Books: Campaign 2000, What Academics ThinkCulture Watch
- Alan M. Dershowitz, Supreme Injustice: How The High Court Hijacked Election 2000
- Howard Gillman, The Votes That Counted: How The Court Decided The 2000 Presidential Election
- Abner Greene, Understanding The 2000 Election: A Guide To The Legal Battles That Decided The Presidency
- Richard A. Posner, Breaking The Deadlock: The 2000 Election, The Constitution, And The
- Cass R. Sunstein and Richard A. Epstein, eds., The Vote: Bush, Gore and The Supreme Court
The most extreme reactions to Bush v. Gore among this group of academics and judges are presented by, not surprisingly, Alan Dershowitz and Judge Richard Posner. Dershowitz's book basically offers a diatribe against the U. S. Supreme Court's conservative majority, while Posner strongly attacks the Florida Supreme Court for acting both illogically and illegally. Dershowitz's first sentence in the book sums up the whole thesis of his argument when he states,"The five justices who ended Election 2000 by stopping the Florida hand recount have damaged the credibility of the U. S. Supreme Court, and their lawless decision in Bush v. Gore promises to have a more enduring impact on Americans than the outcome of the election itself" (p. 3). In analyzing the Court's rulings, he finds no legal, historical, precedential, or practical basis for the conservative majority's decisions in Bush v. Gore, except that the five justices were acting in a blatantly partisan manner. In chapter 5, Dershowitz compares the ruling with such infamous decisions such as Scott v. Sandford (1857), Plessy v. Ferguson (1896), Korematsu v. U. S. (1944), and Bradwell v. Illinois (1873). Dershowitz concludes,"Over the years, the justices have rendered many evil, immoral, even dangerous decisions, most of which have been overturned by later courts and condemned by the verdict of history" (p. 173). He then calls for the public to pay greater attention to the section process for U. S. Supreme Court justices.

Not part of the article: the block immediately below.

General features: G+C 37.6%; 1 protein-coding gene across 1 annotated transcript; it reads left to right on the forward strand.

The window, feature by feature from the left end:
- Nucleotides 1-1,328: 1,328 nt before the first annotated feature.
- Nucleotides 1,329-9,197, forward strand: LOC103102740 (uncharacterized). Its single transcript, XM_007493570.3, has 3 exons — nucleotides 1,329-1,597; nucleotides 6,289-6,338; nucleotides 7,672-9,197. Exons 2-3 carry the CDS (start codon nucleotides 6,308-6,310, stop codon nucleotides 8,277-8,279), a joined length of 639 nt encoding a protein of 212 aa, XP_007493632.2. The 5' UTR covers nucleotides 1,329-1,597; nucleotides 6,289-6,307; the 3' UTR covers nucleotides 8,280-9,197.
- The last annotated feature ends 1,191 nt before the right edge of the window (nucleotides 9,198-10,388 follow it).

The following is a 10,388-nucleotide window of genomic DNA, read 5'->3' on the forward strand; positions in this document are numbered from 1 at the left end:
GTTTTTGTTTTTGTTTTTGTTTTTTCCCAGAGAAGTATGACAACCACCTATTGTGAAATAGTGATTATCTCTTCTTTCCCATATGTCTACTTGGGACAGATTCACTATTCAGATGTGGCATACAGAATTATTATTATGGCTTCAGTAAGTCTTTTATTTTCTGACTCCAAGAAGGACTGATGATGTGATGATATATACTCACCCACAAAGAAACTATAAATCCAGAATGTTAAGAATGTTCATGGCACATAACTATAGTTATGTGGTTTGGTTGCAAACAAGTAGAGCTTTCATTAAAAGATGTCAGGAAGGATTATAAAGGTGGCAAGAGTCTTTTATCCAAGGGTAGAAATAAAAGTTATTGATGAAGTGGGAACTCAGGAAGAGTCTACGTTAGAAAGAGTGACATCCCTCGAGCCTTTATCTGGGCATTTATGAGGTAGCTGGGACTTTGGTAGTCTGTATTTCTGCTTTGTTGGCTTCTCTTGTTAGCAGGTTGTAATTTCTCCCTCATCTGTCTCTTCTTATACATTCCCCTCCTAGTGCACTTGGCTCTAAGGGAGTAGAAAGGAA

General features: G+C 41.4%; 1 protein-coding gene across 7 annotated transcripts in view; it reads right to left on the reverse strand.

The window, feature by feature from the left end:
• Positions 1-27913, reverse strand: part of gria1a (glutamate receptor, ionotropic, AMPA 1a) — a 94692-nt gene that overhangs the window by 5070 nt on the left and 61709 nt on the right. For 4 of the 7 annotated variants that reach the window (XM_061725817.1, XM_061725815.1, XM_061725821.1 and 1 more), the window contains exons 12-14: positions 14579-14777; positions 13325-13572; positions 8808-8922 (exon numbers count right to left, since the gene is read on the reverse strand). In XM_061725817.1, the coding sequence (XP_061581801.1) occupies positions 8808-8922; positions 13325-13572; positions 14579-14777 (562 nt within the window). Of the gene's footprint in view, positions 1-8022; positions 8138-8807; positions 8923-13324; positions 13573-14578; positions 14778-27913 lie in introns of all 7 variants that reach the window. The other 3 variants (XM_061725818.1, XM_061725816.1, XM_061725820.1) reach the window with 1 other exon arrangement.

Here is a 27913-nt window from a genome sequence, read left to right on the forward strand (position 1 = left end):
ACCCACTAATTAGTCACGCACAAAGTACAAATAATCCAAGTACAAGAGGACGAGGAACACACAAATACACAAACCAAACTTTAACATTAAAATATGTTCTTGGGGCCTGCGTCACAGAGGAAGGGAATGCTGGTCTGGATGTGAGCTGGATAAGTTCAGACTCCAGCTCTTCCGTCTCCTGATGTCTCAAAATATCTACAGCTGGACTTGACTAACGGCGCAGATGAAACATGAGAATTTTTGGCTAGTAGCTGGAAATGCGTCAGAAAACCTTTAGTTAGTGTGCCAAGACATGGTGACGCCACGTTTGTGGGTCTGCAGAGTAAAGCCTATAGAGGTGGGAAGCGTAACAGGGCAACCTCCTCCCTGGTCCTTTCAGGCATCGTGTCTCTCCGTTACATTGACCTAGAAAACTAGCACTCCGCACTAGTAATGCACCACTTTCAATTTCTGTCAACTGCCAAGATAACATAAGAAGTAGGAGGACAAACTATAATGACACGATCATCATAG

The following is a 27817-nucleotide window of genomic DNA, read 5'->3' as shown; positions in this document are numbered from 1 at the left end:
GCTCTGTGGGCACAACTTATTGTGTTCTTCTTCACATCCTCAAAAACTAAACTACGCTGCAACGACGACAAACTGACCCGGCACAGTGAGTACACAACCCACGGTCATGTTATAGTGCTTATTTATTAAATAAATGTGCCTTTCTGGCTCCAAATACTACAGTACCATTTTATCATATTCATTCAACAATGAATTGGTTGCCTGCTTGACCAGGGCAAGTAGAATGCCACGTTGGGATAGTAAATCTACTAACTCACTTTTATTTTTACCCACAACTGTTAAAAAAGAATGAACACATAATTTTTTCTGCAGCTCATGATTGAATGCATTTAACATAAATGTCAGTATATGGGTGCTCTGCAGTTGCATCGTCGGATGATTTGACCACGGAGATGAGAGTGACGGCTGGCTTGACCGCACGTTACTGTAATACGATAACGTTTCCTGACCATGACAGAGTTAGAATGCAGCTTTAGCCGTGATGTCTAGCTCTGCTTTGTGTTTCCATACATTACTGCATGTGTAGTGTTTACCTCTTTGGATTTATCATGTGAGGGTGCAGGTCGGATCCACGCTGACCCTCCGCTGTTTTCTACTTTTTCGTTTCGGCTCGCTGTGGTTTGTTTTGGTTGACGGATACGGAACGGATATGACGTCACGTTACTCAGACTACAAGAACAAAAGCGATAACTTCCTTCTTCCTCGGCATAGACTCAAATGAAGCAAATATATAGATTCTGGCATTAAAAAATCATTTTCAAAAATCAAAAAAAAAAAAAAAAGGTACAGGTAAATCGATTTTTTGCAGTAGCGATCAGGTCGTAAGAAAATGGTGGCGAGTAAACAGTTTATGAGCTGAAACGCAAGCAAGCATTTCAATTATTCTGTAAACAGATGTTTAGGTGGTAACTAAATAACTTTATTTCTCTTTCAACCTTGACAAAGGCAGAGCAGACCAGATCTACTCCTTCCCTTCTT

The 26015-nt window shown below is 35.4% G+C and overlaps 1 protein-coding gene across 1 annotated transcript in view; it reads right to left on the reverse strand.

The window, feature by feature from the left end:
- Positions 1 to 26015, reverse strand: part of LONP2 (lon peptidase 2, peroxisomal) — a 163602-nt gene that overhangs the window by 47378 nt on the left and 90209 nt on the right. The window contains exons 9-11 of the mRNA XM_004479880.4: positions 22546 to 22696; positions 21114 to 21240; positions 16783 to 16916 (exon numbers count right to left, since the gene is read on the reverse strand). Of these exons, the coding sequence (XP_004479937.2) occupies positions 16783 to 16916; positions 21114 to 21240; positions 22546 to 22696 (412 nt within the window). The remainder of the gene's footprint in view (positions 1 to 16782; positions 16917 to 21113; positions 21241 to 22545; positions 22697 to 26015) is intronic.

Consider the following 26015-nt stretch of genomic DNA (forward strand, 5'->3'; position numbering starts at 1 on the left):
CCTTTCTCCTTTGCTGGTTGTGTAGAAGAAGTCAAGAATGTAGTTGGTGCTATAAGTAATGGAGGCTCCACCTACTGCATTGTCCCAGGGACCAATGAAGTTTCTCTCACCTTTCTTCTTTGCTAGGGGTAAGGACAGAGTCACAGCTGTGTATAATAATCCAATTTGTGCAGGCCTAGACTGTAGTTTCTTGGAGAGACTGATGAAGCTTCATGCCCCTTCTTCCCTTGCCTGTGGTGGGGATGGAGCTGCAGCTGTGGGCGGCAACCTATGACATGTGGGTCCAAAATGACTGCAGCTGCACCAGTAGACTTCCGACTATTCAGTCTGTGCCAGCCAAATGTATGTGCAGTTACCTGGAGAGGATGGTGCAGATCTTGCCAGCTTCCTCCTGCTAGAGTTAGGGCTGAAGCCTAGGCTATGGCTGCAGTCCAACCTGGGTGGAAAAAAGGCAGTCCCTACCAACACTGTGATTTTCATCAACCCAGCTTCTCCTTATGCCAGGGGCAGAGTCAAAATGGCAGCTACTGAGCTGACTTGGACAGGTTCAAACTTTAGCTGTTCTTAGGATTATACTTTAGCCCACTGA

Although Dershowitz attacks the conservatives on the U. S. Supreme Court, Posner's book defends them in almost equally strident terms. Judge Posner's thesis is that,"The U. S. Supreme Court's interventions in the postelection struggle were not the outrages that its liberal critics have claimed them to be but, rather, a pragmatically defensible series of responses to a looming political and constitutional crisis" (p. ix). In very strong terms Posner attacks the various decisions of the Florida Supreme Court, agreeing with the three most conservative justices of the U. S. Supreme Court that the state justices acted in violation of Article II of the U. S. Constitution. In criticizing the Florida Supreme Court's decisions, Posner writes,"Nothing is more infuriating than changing the election rules after the outcome of the election, conducted under the existing rules, is known. That is what a banana republic might do" (p. 159). However, Posner's harshest criticism is leveled against constitutional law professors and other academics who publicly disagreed with the U. S. Supreme Court's majority. He devotes almost an entire chapter to attacking academics who disagree with his views on constitutional law. For example, Posner writes,"The precipitance and shallowness of many of these criticisms cast a shadow over constitutional law as a subject of law school teaching and research. Professors of constitutional law [today] have little command of the full range of subjects encompassed by modern constitutional law. Their reaction to a subject within that range that eludes their understanding tends to be driven by their politics rather than by their expertise." (p. 5). Generally, Posner feels the need to come to the defense of the most conservative justices on the U. S. Supreme Court, while being totally dismissive of anyone who disagrees with them. Conservatives might like the Posner book, while liberals might like the Dershowitz book. However, neither offers a balanced analysis of the U. S. Supreme Court's rulings in Bush v. Gore.